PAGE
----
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B GW-detector proposal: MAGA

  1. Apr 15, 2017 #1
    Ivette Fuentes and her group are attempting to use phonon excitations in BECs to detect gravitational waves. Their GW-detector is called MAGA, which stands for Micrometre Antenna for Gravitational-wave Astronomy. Here's a video of her explaining it:

    More from their blog:
  2. jcsd
  3. Apr 21, 2017 #2
    Thanks for the thread! This is an automated courtesy bump. Sorry you aren't generating responses at the moment. Do you have any further information, come to any new conclusions or is it possible to reword the post? The more details the better.
  4. Apr 22, 2017 #3

    Paul Colby

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    One question I have because I have 0 details of the proposed detector physics is why is this a good approach? My naive thought is that very cold systems are dominated by few quantum states. If the energy required for the excitation to the first excited state is too great the probability of transition might tank (formal term for go to zero). Just asking.
  5. May 1, 2017 #4
    Maybe this page on their blog can help with some of the detector physics. Else you could try reading a few of their papers, linked in this post.

    In any case, I think the fact that it's an attempt to approach an experimental regime of general relativistic effects by using QT at relatively large scales (instead of GR at small scales), plays a big role. Optimistically, this might even kill two birds with one stone, namely detect Gravitational Waves and more importantly lead to experimental data in the ongoing quest to probe quantum gravity.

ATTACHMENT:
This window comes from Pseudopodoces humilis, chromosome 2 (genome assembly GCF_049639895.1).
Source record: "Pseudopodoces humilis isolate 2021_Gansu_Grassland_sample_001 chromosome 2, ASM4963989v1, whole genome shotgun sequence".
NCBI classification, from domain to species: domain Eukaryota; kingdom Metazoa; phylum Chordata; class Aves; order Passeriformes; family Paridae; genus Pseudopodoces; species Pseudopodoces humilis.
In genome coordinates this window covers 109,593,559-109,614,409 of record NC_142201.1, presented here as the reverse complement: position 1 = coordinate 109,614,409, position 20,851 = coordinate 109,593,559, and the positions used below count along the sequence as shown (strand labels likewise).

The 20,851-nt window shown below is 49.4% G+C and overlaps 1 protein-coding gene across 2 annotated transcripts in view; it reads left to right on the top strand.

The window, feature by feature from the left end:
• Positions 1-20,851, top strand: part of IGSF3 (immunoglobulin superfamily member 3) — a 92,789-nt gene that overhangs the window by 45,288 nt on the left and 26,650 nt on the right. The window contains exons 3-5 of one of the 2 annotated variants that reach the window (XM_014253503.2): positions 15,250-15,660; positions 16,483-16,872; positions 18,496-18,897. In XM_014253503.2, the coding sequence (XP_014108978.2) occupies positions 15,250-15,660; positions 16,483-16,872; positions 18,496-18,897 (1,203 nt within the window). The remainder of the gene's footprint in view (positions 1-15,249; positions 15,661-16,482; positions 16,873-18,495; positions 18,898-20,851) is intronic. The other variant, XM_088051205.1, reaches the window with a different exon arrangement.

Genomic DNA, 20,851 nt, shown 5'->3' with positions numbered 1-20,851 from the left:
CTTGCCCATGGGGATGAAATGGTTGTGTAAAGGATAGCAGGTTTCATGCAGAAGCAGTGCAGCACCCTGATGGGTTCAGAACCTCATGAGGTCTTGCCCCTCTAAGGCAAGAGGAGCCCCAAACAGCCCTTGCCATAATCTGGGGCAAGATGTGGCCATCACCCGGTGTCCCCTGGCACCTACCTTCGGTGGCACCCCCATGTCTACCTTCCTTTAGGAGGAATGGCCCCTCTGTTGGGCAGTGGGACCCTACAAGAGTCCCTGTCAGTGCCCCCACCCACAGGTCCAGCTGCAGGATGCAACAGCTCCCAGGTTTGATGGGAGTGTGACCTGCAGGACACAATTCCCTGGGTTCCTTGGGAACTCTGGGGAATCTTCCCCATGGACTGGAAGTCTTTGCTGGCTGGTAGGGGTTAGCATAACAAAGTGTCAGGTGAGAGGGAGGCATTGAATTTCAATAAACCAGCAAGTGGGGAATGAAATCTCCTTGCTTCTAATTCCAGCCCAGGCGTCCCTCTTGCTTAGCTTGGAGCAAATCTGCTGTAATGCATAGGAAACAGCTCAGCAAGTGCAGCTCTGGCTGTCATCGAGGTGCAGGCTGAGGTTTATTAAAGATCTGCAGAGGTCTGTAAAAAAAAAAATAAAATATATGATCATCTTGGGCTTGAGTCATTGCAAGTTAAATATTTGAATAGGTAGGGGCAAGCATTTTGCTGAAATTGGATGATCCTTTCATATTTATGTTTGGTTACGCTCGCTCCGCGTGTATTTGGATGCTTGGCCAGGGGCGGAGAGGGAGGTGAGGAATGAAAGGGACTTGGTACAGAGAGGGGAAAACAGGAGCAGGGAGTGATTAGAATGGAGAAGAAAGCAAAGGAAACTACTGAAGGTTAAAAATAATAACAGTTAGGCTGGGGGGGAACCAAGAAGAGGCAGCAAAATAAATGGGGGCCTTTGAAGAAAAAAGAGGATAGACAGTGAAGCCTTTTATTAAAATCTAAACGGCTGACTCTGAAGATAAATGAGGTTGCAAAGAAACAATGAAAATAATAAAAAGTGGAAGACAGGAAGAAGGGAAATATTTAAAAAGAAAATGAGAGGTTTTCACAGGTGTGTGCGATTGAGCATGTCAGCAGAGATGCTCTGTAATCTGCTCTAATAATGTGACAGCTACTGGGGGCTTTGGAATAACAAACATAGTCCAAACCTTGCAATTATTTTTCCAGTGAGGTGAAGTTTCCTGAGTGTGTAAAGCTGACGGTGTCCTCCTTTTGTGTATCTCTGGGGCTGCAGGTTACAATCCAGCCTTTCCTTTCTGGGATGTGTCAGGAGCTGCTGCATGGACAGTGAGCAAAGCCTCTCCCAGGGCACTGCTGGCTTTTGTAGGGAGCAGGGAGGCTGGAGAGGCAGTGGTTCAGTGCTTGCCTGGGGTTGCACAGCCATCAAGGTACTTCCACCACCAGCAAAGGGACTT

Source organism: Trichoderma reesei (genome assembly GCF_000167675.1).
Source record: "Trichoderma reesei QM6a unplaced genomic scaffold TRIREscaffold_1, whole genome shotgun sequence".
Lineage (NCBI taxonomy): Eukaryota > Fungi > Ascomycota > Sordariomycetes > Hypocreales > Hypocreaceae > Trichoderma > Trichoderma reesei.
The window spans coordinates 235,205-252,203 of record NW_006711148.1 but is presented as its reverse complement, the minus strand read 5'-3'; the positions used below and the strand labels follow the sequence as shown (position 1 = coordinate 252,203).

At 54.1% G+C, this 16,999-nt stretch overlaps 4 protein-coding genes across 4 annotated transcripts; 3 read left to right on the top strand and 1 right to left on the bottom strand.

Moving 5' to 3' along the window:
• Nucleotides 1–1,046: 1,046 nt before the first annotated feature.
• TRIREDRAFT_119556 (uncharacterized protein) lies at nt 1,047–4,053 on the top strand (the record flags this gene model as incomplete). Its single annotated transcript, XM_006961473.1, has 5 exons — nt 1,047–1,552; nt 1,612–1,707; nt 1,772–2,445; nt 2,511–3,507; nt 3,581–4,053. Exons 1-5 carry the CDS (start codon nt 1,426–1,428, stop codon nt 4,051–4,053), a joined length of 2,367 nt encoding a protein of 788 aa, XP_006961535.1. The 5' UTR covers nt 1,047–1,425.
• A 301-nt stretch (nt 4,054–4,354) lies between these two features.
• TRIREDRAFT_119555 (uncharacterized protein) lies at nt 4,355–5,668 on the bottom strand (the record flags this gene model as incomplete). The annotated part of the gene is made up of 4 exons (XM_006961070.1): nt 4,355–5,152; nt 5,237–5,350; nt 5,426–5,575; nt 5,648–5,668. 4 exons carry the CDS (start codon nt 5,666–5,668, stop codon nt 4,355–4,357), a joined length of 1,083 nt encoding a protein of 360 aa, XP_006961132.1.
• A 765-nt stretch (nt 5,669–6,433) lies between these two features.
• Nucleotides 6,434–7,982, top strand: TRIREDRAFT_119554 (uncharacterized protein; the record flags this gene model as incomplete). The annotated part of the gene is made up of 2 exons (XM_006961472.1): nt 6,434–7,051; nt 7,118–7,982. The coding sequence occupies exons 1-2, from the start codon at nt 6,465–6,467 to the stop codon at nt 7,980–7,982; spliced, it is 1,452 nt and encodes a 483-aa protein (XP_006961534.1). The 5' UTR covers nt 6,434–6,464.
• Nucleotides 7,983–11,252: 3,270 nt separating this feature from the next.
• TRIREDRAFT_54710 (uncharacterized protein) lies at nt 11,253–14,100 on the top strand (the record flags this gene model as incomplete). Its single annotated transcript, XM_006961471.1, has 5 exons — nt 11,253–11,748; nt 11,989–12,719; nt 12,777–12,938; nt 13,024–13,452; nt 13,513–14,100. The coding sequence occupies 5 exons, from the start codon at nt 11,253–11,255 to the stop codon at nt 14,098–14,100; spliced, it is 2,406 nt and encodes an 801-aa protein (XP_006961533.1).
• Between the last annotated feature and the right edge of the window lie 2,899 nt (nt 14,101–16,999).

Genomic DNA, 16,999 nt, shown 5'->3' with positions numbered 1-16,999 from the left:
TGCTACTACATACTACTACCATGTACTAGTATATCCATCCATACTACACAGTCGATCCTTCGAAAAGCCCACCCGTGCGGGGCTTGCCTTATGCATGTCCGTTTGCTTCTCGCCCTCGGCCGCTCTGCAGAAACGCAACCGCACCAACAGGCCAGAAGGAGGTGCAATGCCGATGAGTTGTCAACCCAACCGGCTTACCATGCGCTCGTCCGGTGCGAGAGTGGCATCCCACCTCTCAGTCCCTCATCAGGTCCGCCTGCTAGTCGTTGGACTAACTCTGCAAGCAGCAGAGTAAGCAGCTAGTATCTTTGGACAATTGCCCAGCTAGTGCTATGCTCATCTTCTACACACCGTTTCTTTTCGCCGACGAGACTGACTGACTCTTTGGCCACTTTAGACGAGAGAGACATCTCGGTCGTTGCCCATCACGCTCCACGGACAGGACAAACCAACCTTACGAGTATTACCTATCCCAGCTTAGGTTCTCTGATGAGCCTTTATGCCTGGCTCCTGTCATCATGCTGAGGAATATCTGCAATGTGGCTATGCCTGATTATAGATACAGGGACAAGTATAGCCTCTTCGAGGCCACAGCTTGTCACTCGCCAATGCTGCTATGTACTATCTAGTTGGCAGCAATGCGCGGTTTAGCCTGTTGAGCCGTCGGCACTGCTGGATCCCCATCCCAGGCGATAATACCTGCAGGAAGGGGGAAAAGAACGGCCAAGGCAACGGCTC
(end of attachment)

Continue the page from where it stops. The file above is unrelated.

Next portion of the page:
Challenging no doubt, but I can't help but still be somewhat excited though. It's not everyday you hear of a possibly doable experiment on the interface of QM and GR which isn't pretty much centuries or even millennia away, let alone already being undertaken. Unforeseen experimentally based directives pointing the way on the road towards quantum gravity are much needed and more than welcome.

    Can you by the way give any estimates from experience how much you figure the cost of one of these detectors would end up being? I presume (naively) after a dozen or so replicated prototypes, scaling up to large amounts would be much more cost-efficient. And how challenging do you figure it, say compared to the prospects of building a larger collider (bigger than SSC) within the coming century?
  6. May 1, 2017 #5


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    I don't know how expensive such a detector would be.

    How much would we learn from it? Let's say future improvements make it feasible, and such a detector is built. It picks up gravitational waves at the same time as LIGO/VIRGO or the Einstein telescope. And now? How does this improve the attempts to make a consistent theory of quantum gravity?
    The experiment would test the weak field limit, where nonlinear effects are negligible. We know how to make quantum gravity in that regime. You can write down the Lagrangian, and it works perfectly well in first order - until you realize that the integrals in higher orders diverge for large energies.

    We have experiments using a gravitational potential to get quantized energy levels already - neutrons bouncing above a surface for example.
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